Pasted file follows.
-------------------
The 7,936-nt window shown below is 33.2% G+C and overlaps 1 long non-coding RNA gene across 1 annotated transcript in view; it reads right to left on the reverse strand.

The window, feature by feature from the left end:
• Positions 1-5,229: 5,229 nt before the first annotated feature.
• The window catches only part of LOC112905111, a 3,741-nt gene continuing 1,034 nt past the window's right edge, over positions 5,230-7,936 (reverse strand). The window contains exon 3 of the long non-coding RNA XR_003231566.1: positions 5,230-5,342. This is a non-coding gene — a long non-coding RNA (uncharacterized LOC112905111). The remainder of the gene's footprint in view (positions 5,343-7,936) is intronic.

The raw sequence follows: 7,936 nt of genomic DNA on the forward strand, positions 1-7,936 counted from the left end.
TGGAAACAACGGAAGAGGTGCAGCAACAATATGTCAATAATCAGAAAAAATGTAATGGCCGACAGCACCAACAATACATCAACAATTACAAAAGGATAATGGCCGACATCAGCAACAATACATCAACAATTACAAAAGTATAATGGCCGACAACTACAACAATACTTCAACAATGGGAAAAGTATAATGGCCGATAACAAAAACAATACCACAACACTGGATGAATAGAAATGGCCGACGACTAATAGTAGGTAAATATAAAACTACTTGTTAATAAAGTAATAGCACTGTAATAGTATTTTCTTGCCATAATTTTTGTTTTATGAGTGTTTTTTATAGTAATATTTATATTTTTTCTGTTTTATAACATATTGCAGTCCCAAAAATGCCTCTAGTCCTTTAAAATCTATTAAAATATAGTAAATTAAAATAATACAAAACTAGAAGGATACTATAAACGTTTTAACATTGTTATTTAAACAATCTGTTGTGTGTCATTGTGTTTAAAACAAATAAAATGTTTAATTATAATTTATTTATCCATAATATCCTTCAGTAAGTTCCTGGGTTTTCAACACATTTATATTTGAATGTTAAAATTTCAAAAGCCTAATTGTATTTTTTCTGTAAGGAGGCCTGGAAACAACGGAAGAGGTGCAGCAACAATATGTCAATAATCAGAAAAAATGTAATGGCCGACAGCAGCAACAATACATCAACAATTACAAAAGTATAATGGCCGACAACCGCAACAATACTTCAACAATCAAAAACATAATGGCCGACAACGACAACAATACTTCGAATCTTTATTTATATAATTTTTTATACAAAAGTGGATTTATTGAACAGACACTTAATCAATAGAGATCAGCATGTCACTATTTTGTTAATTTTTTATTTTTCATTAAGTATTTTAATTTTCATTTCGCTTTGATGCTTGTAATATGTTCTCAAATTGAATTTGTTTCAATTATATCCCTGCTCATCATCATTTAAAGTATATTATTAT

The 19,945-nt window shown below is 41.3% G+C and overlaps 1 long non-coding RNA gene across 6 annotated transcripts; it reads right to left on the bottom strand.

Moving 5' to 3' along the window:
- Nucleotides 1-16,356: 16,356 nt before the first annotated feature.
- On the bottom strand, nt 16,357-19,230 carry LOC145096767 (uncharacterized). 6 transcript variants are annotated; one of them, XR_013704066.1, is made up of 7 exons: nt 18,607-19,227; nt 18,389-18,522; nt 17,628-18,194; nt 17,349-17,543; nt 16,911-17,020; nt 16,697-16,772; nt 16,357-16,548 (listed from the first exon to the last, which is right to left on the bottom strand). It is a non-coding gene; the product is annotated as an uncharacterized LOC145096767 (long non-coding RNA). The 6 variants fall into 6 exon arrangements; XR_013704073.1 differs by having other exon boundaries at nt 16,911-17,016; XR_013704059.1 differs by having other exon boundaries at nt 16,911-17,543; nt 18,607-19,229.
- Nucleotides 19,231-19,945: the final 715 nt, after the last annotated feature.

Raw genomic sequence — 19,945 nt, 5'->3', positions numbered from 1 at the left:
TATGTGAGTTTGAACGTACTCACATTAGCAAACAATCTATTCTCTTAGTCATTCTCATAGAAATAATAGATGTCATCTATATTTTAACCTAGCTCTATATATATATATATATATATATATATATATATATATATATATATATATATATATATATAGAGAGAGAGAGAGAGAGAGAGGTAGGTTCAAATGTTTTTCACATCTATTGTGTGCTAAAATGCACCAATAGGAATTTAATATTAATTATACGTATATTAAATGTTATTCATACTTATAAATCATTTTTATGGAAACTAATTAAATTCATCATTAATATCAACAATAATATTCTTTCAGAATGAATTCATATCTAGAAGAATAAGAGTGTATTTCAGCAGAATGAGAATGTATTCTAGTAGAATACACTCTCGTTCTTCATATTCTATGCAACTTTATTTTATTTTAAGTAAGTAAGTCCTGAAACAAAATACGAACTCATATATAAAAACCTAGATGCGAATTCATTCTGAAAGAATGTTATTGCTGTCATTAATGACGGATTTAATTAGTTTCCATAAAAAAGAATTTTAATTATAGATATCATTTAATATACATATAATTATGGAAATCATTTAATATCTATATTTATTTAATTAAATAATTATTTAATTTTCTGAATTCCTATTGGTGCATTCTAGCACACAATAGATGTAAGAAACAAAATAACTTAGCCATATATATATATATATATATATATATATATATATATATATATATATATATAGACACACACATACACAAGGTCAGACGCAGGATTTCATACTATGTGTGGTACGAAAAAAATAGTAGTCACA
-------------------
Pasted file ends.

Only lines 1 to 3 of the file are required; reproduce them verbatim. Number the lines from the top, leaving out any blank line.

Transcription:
The 7,936-nt window shown below is 33.2% G+C and overlaps 1 long non-coding RNA gene across 1 annotated transcript in view; it reads right to left on the reverse strand.

The window, feature by feature from the left end:
• Positions 1-5,229: 5,229 nt before the first annotated feature.